“Unwanting” The Unveiled Contrasts: from Lacklustre to Lust-worthy Desires
Don’t you love it when you get hit with a lightbulb moment that stops you in your tracks, makes you think, and elevates your awareness as a result? I had a moment the other day and wanted to share it with you. It came from a book recommendation, that led to an interview with the author and one word he mentioned – “Want”. I had a Homer Simpson “D’oh” type response to what was discussed. Let’s dive deeper.
- 1. A lack or deficiency of something; a need or desire for something that is absent or unavailable. Example: There is a want of resources to address the pressing issues.
- 2. The state of not having enough of something; poverty or destitution. Example: The charity aims to help those in want.
- 1. To have a desire or need for something; to wish for or seek something that is lacking or absent. Example: I want to travel the world and experience different cultures.
- 2. To be lacking or in need of something; to be without or deprived of something. Example: The community wants better access to education and healthcare.
In our quest for fulfillment and abundance, the word "want" often takes centre stage in our daily conversations. We commonly use it to express our desires and aspirations, but the true meaning of "want" goes beyond surface-level wishes. In the revolutionary book "Money Isn't the Problem - You Are" by Gary M. Douglas and Dr. Dain Heer, we discover the profound contrast between "want" as a sense of lack and our perception of it as desiring something more. This exploration sheds light on how language can program our minds to focus on either scarcity or abundance.
The Perceived Lack of "Want"
Traditionally, the word "want" is synonymous with a lack or deficiency of something we desire or need. Did you know that in pre 1950s dictionaries there were 26 different definitions of “Want” meaning Lack!! Honestly, this perspective had not consciously occurred to me. And what is it Doing? Instilling a mindset of scarcity, where we are consistently focusing on what we lack rather than what we have. This perception of "want" can lead to feelings of discontent, frustration, and a sense of insufficiency.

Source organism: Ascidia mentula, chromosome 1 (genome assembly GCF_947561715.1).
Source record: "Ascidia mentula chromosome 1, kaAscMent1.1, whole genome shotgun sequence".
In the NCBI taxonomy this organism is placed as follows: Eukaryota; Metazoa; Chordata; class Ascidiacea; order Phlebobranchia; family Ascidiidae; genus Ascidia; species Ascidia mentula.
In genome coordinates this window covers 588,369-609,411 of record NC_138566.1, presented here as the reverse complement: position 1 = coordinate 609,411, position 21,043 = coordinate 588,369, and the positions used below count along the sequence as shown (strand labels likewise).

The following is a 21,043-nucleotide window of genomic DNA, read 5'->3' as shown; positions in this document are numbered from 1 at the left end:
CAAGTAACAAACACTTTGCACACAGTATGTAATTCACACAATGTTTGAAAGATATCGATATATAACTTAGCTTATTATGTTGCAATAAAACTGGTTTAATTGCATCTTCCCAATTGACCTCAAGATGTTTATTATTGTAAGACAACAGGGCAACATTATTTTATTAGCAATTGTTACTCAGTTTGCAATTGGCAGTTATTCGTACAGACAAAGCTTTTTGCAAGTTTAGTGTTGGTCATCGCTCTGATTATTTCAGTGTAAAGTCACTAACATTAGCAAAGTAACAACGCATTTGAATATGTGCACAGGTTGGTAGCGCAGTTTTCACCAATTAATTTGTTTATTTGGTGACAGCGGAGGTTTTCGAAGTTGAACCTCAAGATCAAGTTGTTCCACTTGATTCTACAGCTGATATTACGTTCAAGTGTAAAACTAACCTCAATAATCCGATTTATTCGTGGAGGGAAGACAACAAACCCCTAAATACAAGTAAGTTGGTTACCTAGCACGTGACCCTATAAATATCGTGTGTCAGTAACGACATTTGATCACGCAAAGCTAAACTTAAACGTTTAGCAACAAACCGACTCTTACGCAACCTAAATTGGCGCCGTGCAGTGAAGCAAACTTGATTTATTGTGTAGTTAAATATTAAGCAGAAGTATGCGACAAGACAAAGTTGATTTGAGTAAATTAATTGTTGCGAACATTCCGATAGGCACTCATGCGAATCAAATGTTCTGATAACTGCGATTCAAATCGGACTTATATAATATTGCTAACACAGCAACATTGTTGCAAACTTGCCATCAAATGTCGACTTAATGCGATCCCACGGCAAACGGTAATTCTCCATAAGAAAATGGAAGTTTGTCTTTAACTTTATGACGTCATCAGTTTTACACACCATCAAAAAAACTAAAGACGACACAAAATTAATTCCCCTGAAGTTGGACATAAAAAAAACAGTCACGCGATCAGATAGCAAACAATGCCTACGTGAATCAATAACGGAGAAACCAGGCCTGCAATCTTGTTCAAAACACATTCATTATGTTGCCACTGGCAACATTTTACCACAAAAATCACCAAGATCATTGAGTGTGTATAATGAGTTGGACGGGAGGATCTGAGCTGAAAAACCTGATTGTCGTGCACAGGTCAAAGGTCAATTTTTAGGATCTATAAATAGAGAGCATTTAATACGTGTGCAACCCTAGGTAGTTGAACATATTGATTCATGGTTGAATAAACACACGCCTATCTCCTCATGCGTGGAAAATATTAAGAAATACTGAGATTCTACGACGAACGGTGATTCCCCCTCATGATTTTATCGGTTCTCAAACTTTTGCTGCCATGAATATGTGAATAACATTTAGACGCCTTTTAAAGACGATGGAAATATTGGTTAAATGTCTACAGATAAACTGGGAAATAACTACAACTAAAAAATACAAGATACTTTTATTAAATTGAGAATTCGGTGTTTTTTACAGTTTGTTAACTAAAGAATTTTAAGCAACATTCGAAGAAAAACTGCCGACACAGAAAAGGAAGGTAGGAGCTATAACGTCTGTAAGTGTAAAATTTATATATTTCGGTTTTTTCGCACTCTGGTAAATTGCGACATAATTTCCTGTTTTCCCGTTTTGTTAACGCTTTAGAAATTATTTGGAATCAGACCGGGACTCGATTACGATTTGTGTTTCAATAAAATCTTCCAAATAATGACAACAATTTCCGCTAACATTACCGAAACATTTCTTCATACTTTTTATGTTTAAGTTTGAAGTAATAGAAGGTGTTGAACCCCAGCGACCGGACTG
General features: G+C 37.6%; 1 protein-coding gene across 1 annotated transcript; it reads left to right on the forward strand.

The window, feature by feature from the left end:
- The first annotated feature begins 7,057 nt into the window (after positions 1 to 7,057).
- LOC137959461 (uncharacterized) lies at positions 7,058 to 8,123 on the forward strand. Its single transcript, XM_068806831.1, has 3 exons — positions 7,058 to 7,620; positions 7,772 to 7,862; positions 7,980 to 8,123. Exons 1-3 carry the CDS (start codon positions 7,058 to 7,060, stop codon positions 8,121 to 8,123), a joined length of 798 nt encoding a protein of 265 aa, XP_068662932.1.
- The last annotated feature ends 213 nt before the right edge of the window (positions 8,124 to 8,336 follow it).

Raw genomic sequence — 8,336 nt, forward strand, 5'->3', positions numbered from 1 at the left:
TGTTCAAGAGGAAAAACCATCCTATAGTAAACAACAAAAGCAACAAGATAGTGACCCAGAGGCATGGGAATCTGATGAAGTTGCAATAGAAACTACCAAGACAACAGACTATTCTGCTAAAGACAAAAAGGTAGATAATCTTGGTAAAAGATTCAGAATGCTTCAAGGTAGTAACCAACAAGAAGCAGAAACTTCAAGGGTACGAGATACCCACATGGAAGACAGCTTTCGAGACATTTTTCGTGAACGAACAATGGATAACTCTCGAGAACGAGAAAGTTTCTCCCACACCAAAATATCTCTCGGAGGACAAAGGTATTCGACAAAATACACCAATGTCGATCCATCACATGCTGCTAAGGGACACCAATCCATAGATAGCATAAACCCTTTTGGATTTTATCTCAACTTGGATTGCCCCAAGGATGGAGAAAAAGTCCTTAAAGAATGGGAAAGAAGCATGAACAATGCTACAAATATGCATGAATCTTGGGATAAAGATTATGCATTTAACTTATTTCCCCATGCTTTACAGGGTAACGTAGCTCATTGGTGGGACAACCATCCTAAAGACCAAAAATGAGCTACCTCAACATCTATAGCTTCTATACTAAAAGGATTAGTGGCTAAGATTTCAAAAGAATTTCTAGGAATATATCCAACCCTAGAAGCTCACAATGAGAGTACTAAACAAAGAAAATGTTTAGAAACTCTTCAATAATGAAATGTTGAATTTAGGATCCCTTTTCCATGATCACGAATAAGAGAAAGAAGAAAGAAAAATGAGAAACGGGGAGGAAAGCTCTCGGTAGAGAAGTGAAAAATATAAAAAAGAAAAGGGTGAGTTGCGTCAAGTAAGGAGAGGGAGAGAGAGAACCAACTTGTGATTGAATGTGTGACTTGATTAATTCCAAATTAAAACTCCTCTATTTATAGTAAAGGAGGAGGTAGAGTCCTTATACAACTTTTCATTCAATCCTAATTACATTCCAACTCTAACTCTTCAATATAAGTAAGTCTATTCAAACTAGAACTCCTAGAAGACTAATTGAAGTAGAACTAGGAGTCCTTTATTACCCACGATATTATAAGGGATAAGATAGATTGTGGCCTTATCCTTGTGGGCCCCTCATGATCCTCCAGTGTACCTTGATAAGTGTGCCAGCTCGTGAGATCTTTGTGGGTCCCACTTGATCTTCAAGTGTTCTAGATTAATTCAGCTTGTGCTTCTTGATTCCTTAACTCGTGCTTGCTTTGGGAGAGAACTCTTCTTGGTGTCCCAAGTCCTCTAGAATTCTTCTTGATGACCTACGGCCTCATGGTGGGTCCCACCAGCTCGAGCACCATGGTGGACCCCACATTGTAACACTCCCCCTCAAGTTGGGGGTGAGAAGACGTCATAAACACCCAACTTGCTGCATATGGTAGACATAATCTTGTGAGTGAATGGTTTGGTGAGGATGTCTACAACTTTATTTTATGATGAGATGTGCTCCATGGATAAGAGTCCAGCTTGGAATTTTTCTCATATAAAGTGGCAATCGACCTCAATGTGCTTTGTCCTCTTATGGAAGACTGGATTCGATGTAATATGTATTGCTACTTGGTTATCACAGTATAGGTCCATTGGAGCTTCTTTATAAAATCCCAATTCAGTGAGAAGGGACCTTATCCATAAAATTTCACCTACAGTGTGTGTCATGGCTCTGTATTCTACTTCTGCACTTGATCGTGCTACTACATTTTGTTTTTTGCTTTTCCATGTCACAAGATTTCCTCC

Linguistic Programming and Scarcity Mindset
Language plays a significant role in shaping our thoughts and beliefs. When we continually use language patterns that emphasize the lack implied in "want," we unintentionally program our minds to focus on scarcity. For instance, when we say, "I want a better job because I hate my current one," we emphasize the dissatisfaction with our current situation rather than focusing on the possibilities of finding a fulfilling career.
Reframing "Want" as Desires and Aspirations
The teachings of Douglas and Heer encourage us to reframe our perception of "want" from a place of lack to a space of desires and aspirations. Instead of dwelling on what we lack, we can acknowledge our desires as stepping stones towards personal growth and abundance.
Embracing Positive Language
By using positive language in expressing our desires, we reprogram our minds to focus on abundance and possibilities. Rather than saying, "I want to get out of debt because I'm drowning in bills," we can say, "I desire financial freedom to create a life of prosperity and opportunities."
Understanding Authentic Desires
It's essential to distinguish between superficial desires influenced by external factors and authentic desires that align with our core values and passions. Sometimes, societal expectations can cloud our true aspirations, leading us to chase material possessions without genuine fulfillment.
The Power of Gratitude
Shifting our focus from lack to gratitude can transform our perception of "want." By expressing gratitude for what we already have while acknowledging our aspirations, we open ourselves up to a flow of abundance. Gratitude instills a sense of contentment and attracts more positive experiences into our lives.
Transcending the Material "Want"
As we delve deeper into the meaning of "want," we realize that true empowerment lies in transcending the material realm. While material possessions and financial stability are valuable, they should not define our self-worth or happiness.
The word "want" carries contrasting meanings: one that signifies lack and another that symbolizes desires and aspirations. By delving into the principles presented in "Money Isn't the Problem - You Are" by Gary M. Douglas and Dr. Dain Heer, we learn to navigate the delicate balance between recognizing what we lack and acknowledging our authentic desires.
Linguistic programming teaches us the power of language in shaping our mindset, and by adopting positive expressions of our desires, we can attract abundance and contentment into our lives. Embracing gratitude for what we have while remaining open to growth allows us to transcend the material "want" and connect with the core of our being, where true fulfillment resides. Let us embrace the profound contrast of "want" and cultivate a life of abundance, purpose, and limitless possibilities.
I have the book on order and am eager to learn more.
So say it loud 10 times - I do not want money!
Find out more about developing the mindset, skills and systems to create wealth and thrive in the world of blockchain at the DBM Academy - www.dbm.academy/